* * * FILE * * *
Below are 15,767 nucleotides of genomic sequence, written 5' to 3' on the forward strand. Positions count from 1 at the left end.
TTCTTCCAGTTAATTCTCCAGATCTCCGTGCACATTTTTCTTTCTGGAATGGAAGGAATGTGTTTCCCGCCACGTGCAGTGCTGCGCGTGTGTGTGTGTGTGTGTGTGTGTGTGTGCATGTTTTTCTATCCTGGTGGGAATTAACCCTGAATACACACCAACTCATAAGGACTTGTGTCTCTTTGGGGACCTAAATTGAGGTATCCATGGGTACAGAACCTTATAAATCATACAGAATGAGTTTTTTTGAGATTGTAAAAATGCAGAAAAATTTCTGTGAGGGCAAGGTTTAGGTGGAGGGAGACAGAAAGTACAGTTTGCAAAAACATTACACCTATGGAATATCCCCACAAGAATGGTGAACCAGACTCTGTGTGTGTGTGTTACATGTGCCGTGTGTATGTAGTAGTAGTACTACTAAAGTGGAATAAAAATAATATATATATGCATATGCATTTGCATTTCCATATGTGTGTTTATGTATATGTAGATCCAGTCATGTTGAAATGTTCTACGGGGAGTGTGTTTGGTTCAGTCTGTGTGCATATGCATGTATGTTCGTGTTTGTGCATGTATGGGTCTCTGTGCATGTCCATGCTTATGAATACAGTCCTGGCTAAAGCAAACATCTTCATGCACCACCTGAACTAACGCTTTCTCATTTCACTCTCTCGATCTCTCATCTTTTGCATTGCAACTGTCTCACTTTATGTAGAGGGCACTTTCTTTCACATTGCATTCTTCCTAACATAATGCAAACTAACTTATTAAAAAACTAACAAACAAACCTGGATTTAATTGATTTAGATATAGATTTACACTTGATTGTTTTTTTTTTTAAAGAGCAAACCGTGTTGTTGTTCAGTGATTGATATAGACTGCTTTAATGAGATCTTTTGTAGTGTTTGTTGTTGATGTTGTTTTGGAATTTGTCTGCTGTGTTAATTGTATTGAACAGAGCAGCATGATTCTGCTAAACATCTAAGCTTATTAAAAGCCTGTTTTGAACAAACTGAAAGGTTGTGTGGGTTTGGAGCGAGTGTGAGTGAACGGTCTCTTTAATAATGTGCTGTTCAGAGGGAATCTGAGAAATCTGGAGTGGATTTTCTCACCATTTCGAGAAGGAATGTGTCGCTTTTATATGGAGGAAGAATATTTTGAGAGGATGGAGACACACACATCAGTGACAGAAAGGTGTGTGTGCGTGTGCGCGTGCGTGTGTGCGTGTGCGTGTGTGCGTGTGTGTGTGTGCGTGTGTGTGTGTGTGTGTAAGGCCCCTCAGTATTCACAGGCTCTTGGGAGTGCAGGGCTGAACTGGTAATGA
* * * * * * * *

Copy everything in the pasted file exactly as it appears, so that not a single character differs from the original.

Below are 15,767 nucleotides of genomic sequence, written 5' to 3' on the forward strand. Positions count from 1 at the left end.
TTCTTCCAGTTAATTCTCCAGATCTCCGTGCACATTTTTCTTTCTGGAATGGAAGGAATGTGTTTCCCGCCACGTGCAGTGCTGCGCGTGTGTGTGTGTGTGTGTGTGTGTGTGTGCATGTTTTTCTATCCTGGTGGGAATTAACCCTGAATACACACCAACTCATAAGGACTTGTGTCTCTTTGGGGACCTAAATTGAGGTATCCATGGGTACAGAACCTTATAAATCATACAGAATGAGTTTTTTTGAGATTGTAAAAATGCAGAAAAATTTCTGTGAGGGCAAGGTTTAGGTGGAGGGAGACAGAAAGTACAGTTTGCAAAAACATTACACCTATGGAATATCCCCACAAGAATGGTGAACCAGACTCTGTGTGTGTGTGTTACATGTGCCGTGTGTATGTAGTAGTAGTACTACTAAAGTGGAATAAAAATAATATATATATGCATATGCATTTGCATTTCCATATGTGTGTTTATGTATATGTAGATCCAGTCATGTTGAAATGTTCTACGGGGAGTGTGTTTGGTTCAGTCTGTGTGCATATGCATGTATGTTCGTGTTTGTGCATGTATGGGTCTCTGTGCATGTCCATGCTTATGAATACAGTCCTGGCTAAAGCAAACATCTTCATGCACCACCTGAACTAACGCTTTCTCATTTCACTCTCTCGATCTCTCATCTTTTGCATTGCAACTGTCTCACTTTATGTAGAGGGCACTTTCTTTCACATTGCATTCTTCCTAACATAATGCAAACTAACTTATTAAAAAACTAACAAACAAACCTGGATTTAATTGATTTAGATATAGATTTACACTTGATTGTTTTTTTTTTTAAAGAGCAAACCGTGTTGTTGTTCAGTGATTGATATAGACTGCTTTAATGAGATCTTTTGTAGTGTTTGTTGTTGATGTTGTTTTGGAATTTGTCTGCTGTGTTAATTGTATTGAACAGAGCAGCATGATTCTGCTAAACATCTAAGCTTATTAAAAGCCTGTTTTGAACAAACTGAAAGGTTGTGTGGGTTTGGAGCGAGTGTGAGTGAACGGTCTCTTTAATAATGTGCTGTTCAGAGGGAATCTGAGAAATCTGGAGTGGATTTTCTCACCATTTCGAGAAGGAATGTGTCGCTTTTATATGGAGGAAGAATATTTTGAGAGGATGGAGACACACACATCAGTGACAGAAAGGTGTGTGTGCGTGTGCGCGTGCGTGTGTGCGTGTGCGTGTGTGCGTGTGTGTGTGTGCGTGTGTGTGTGTGTGTGTAAGGCCCCTCAGTATTCACAGGCTCTTGGGAGTGCAGGGCTGAACTGGTAATGA